Renters Claim Syd Realtors Asked Them About *Checks Notes* Their Tattoos & Social Media Profiles

confused nick young meme

In his week’s edition of real estate agents being dickheads, renters claim they’re being asked to provide their social media accounts, 12 months’ worth of bank statements and even details about their tattoos.

Yes, you read that correctly: tattoos. Even my deeply conservative nonna who has a conniption at the mere sight of inked skin would think that’s a bit bloody extreme.

Ness, who didn’t provide her surname, told the Guardian she was applying for a place in Kirrawee in Sydney’s south for herself and her husband, who works as a tattooist.

Ness said the real estate agent called to ask if he had neck tattoos, and she lied and said he didn’t. Her rental application was approved less than half an hour later.

I … what? Why on Earth are renters’ tattoos of concern to real estate agents? Is the implication that tattooed tenants are less worthy of housing than their ink-free counterparts? Make it make sense.

In further suss news, Ness said she and her husband were asked to include their social media accounts in their rental application.

I honestly don’t understand how a potential tenant’s social media presence is in any way relevant to their desire to find a rental. Did the real estate agent want to do some snooping before approving the lease? How about they mind their own dang business!

Paris Zarmairian, a consultant and advocate in the disability sector based in Sydney, told the Guardian her real estate agent asked her to hand over 12 months’ worth of bank statements as part of her application for a rental. Surely that’s a tad excessive, no?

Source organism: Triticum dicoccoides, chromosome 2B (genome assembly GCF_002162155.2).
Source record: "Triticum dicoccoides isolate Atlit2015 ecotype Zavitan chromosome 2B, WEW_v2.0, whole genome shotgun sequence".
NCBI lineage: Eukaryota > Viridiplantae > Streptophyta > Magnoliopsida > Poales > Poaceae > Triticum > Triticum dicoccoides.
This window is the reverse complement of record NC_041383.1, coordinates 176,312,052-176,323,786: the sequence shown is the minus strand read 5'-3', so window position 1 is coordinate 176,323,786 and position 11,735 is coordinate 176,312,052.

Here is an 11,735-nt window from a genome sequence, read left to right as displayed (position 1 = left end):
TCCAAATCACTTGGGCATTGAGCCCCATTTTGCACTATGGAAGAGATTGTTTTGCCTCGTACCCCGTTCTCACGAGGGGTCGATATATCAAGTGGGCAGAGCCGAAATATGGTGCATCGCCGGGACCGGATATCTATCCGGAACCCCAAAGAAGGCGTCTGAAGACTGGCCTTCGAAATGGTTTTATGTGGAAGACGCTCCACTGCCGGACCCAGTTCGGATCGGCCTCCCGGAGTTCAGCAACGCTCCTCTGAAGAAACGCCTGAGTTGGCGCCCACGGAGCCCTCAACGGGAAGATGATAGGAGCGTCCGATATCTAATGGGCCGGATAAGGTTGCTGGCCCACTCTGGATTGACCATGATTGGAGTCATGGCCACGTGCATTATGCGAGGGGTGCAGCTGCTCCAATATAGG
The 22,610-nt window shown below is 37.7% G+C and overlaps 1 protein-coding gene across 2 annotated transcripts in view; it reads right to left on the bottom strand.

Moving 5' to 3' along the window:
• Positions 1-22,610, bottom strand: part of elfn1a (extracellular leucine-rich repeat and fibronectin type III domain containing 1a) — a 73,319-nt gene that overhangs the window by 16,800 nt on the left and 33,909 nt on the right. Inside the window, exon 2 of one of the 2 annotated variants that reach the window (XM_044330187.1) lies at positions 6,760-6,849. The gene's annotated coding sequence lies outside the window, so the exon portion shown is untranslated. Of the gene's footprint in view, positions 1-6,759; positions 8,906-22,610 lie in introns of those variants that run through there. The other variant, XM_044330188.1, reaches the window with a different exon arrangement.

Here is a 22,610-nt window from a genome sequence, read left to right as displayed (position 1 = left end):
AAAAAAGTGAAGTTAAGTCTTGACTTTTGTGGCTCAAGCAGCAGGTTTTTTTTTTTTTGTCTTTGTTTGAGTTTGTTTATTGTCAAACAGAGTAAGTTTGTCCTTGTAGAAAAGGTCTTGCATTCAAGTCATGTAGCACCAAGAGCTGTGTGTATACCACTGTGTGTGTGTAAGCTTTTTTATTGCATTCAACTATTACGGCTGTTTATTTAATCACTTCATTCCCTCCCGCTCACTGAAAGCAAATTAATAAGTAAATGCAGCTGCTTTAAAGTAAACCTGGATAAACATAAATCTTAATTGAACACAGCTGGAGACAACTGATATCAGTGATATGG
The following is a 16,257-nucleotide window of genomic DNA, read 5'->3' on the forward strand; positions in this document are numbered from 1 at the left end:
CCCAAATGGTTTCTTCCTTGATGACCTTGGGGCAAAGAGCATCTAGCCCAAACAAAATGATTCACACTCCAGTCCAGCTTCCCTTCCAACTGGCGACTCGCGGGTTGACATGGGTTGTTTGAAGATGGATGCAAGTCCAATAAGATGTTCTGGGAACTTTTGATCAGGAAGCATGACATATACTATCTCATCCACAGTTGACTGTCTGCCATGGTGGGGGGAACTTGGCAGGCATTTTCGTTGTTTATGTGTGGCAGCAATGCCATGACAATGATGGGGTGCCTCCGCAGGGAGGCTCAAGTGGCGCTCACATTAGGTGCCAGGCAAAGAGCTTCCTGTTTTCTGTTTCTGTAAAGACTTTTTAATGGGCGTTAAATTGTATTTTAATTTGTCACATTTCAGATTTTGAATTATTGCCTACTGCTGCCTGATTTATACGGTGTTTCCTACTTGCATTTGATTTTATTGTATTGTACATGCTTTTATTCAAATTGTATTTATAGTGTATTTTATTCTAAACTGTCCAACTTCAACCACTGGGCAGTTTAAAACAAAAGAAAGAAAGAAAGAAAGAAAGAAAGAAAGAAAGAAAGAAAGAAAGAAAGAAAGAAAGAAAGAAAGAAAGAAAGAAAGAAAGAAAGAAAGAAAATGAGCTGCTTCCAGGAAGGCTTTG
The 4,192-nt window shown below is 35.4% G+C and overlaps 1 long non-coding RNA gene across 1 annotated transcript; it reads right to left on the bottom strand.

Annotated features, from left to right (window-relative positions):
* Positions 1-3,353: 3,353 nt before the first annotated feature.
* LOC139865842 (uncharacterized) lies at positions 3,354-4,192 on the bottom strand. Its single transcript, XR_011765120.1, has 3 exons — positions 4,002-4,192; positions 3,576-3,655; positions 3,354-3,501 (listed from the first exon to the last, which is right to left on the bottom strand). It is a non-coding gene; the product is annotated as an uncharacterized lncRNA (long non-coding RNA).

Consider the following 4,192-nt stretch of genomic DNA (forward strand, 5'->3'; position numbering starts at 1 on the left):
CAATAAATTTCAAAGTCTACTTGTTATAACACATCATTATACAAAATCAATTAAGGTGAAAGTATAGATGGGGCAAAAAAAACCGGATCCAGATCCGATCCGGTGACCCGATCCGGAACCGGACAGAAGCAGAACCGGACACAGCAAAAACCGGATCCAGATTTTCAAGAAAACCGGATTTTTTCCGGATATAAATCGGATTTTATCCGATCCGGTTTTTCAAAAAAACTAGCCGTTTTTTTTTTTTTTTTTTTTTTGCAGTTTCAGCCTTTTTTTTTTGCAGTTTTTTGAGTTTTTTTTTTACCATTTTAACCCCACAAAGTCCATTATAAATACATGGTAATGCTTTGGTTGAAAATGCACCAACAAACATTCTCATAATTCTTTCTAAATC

“I had supplied invoices, plus a letter from an accountant that I had previously used to apply for a loan at Toyota, and that was recent, it was only written end of last year … and a bank statement for the last couple of months,” she said.

“They said that that wasn’t enough. ‘How does that prove if you have been paid?’

“The information was more than what Toyota wanted for my business car loan.”

Zarmairian wound up applying for another rental ‘cos being asked for that kind of information felt “incredibly invasive”. Good for her.

Considering how many fkn cyberattacks have been hitting Australia, it’s extremely concerning to know that real estate agents are just asking for data willy-nilly.

According to Bronwyn Bate, a PhD candidate at Western Sydney University’s Urban Research Program, real estate agents should be looking for “a tenant’s ability to pay the rent on time and their ability and/or willingness to care for the rental property”.

However, her research published in The Conversation found there are six things tenants do which can “affect the ability to secure a rental property”. These include dressing appropriately, submitting an application free of spelling and grammatical errors, and being flexible about the length of the lease and rent.

Not all potential tenants have the means to offer more rent, and people who aren’t proficient in English might find it challenging to submit an error-free rental application — the system just isn’t fair at all.